The existence and operations of businesses globally have evolved in recent times due to social unrest manifested in different forms ranging from terrorism, mass killings, bomb blasts etc., natural disasters occasioned by climate change and man-made disasters such as flooding, earthquake, deforestation etc., changes in economic policies, increase in inflation rates and so on. More recently, the COVID-19 pandemic has aggravated certain factors in the business climate for corporates and this has led to the development of more drastic and innovative approaches to ensure these businesses continue to thrive in the face of global economic and social headwinds.
The foregoing has prompted the inclusion of ESG in the discourse for many corporates. ESG is the acronym for Environmental, Social, and Governance. ESG represents the three broad categories or areas of interest for a novel category of investors called “socially responsible investors”. These are investors who consider it important to incorporate their values and concerns into their selection of investments instead of solely considering the potential profitability and/or risk presented by an investment opportunity.
Within the three elements of ESG highlighted above are specific concerns which may or may not arise, depending on the type of investment being considered. For instance, under the “Environmental” category, concerns such as air or water pollution, waste generation & recycling, climate change, carbon emission, gas flaring, deforestation, energy efficiency etc. would be examined. While under the “Social” category, issues of community relations, employee engagement & labour standards, data protection & privacy, customer satisfaction, Gender and diversity inclusion, mental health and human rights would be considered. The “Governance” element, covers matters relating to Board composition, executive compensation, Whistleblowing schemes, Gender and diversity inclusion, political contributions, lobbying, hiring and onboarding practices, Bribery & Corruption etc. Cumulatively, these concerns are currently being incorporated into the investment process by socially responsible investors to gain fuller understanding of the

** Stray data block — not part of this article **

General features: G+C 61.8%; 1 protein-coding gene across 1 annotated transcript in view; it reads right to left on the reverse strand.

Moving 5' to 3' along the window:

companies they wish to invest in as the occasion demands, or by companies aiming to adopt a more ESG-friendly operational stance.
The Board of Directors is the highest governing body comprising individuals typically elected by the shareholders to represent their interests, set strategy, and oversee management. The Nigerian legal framework imposes general ESG obligations on Directors of corporates incorporated in Nigeria. Depending on the sector the business operates in, obligations may vary. The principal legislation which articulates the corporate entities and sets out the duties and responsibilities of Directors in this regard, is the Companies and Allied Matters Act 2020 (“CAMA”). The CAMA places fiduciary obligations on company Directors, and mandates them to, always act in the best interest of the company, further its business, promote the purposes for which it was formed and in doing so, should have regard to the impact of the company’s operations on the environment in the community where it carries on business operations.